Oxygen Radical Absorbance Capacity (ORAC) is a method of measuring antioxidant capacities of different foods. It was developed by the scientists at the
National Institute on Aging in the National Institutes of Health (NIH). A wide variety of foods have been tested
using this methodology, with certain spices, berries and legumes rated very highly. Correlation between the
high antioxidant capacity of fruits and vegetables, and the positive impact of diets high in fruits and
vegetables, is believed to play an important role in the free radical theory of aging.
The original idea of the ORAC is based on the oxidative degradation of the fluorescent molecule after being mixed with free radical generators. Antioxidants are able to protect the fluorescent molecule from the oxidative degeneration.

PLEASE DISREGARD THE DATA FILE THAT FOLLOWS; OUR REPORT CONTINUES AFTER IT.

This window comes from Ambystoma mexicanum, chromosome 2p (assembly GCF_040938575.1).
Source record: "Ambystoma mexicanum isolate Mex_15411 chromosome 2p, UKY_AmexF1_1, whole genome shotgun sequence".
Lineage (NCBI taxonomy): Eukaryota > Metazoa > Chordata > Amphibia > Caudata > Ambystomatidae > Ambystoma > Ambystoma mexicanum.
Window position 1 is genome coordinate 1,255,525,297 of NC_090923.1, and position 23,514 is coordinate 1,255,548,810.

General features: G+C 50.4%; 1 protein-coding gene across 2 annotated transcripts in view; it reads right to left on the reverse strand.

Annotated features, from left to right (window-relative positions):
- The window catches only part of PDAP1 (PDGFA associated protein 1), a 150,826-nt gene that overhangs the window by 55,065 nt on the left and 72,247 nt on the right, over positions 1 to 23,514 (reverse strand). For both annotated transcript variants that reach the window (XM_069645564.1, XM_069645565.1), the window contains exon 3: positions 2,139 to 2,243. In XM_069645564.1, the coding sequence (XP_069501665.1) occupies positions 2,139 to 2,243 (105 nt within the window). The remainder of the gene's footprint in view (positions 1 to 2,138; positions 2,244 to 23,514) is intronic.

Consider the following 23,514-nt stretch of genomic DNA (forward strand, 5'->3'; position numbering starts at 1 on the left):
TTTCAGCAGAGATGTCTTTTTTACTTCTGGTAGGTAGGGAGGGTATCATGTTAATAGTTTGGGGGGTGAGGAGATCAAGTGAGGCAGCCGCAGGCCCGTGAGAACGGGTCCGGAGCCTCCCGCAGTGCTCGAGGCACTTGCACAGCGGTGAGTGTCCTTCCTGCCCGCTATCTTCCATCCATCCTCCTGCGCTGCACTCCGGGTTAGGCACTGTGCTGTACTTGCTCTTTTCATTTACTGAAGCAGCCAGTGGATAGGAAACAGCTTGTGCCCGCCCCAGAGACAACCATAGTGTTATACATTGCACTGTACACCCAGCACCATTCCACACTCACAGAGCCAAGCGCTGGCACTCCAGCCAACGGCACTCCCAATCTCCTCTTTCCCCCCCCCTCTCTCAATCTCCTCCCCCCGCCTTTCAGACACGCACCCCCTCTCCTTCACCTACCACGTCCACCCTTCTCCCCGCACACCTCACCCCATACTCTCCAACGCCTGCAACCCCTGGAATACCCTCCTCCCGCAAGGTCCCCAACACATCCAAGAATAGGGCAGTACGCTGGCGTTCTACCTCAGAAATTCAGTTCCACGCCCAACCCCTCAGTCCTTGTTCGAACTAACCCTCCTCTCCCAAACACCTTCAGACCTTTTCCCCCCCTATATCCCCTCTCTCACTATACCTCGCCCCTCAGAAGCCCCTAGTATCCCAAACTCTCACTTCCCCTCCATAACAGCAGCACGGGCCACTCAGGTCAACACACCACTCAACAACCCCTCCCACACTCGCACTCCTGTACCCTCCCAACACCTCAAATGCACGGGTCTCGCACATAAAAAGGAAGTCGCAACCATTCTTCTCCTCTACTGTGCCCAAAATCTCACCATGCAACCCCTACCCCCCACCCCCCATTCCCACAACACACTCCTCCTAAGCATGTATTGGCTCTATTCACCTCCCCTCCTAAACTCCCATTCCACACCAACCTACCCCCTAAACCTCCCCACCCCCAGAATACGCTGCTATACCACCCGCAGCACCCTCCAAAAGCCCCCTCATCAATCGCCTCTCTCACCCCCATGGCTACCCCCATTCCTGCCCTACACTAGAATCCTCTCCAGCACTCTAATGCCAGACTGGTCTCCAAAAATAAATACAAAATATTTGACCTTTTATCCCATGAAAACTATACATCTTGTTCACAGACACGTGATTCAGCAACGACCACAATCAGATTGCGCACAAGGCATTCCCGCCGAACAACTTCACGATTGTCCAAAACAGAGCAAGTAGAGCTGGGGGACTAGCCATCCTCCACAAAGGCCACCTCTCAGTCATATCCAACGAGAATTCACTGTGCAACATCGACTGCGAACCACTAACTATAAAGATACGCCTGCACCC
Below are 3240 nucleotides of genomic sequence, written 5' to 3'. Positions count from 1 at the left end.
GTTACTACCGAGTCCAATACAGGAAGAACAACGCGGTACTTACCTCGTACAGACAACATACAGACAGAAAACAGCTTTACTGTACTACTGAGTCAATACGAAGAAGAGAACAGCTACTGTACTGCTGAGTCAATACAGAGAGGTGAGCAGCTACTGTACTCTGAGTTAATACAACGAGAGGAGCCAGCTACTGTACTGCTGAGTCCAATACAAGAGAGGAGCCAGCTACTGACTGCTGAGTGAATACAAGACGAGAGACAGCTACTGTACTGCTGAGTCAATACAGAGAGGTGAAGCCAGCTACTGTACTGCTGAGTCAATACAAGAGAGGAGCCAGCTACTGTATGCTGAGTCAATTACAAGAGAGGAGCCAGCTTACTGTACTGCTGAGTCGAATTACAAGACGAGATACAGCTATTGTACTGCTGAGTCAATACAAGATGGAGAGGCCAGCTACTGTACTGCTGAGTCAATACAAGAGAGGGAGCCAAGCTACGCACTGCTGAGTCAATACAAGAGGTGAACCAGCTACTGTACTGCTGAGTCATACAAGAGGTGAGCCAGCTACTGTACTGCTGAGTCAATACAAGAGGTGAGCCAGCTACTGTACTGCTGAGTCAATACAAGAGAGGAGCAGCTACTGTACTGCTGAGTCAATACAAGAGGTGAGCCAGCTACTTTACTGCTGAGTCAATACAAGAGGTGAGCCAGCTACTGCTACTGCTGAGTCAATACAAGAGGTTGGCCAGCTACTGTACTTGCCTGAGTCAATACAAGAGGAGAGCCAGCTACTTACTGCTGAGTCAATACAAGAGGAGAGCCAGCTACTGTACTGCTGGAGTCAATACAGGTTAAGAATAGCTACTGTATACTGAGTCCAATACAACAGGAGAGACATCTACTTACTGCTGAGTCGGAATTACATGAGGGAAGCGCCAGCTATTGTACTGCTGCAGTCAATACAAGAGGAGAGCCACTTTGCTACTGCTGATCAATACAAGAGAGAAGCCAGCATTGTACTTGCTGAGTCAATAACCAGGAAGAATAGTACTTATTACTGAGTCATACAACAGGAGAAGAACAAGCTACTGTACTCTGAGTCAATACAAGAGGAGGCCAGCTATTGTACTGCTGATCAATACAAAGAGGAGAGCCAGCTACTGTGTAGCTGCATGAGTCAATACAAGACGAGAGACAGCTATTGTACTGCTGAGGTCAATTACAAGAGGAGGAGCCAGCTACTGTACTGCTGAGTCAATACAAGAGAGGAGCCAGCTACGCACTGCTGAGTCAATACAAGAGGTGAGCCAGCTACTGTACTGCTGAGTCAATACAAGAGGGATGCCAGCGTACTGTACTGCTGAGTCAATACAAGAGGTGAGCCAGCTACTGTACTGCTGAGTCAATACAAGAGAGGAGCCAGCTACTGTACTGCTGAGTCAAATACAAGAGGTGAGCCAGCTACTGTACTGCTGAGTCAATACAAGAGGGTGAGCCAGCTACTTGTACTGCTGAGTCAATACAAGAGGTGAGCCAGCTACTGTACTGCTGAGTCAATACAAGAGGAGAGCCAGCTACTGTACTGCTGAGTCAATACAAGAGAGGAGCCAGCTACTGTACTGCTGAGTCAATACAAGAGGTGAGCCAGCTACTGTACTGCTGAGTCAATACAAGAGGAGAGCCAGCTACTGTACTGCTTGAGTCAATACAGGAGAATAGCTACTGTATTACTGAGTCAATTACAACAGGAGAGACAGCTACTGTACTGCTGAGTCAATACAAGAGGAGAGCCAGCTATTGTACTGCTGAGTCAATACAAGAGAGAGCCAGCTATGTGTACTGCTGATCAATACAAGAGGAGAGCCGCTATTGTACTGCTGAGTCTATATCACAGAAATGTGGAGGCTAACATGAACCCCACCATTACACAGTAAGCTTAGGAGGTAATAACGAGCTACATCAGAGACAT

One benefit of using the ORAC method to evaluate substance's antioxidant capacity is that it takes into account samples with and without lag phases of their
antioxidant capacities. This is especially beneficial when measuring foods and supplements that contain complex ingredients with various slow and fast acting
antioxidants, as well as ingredients with combined effects that cannot be pre-calculated.
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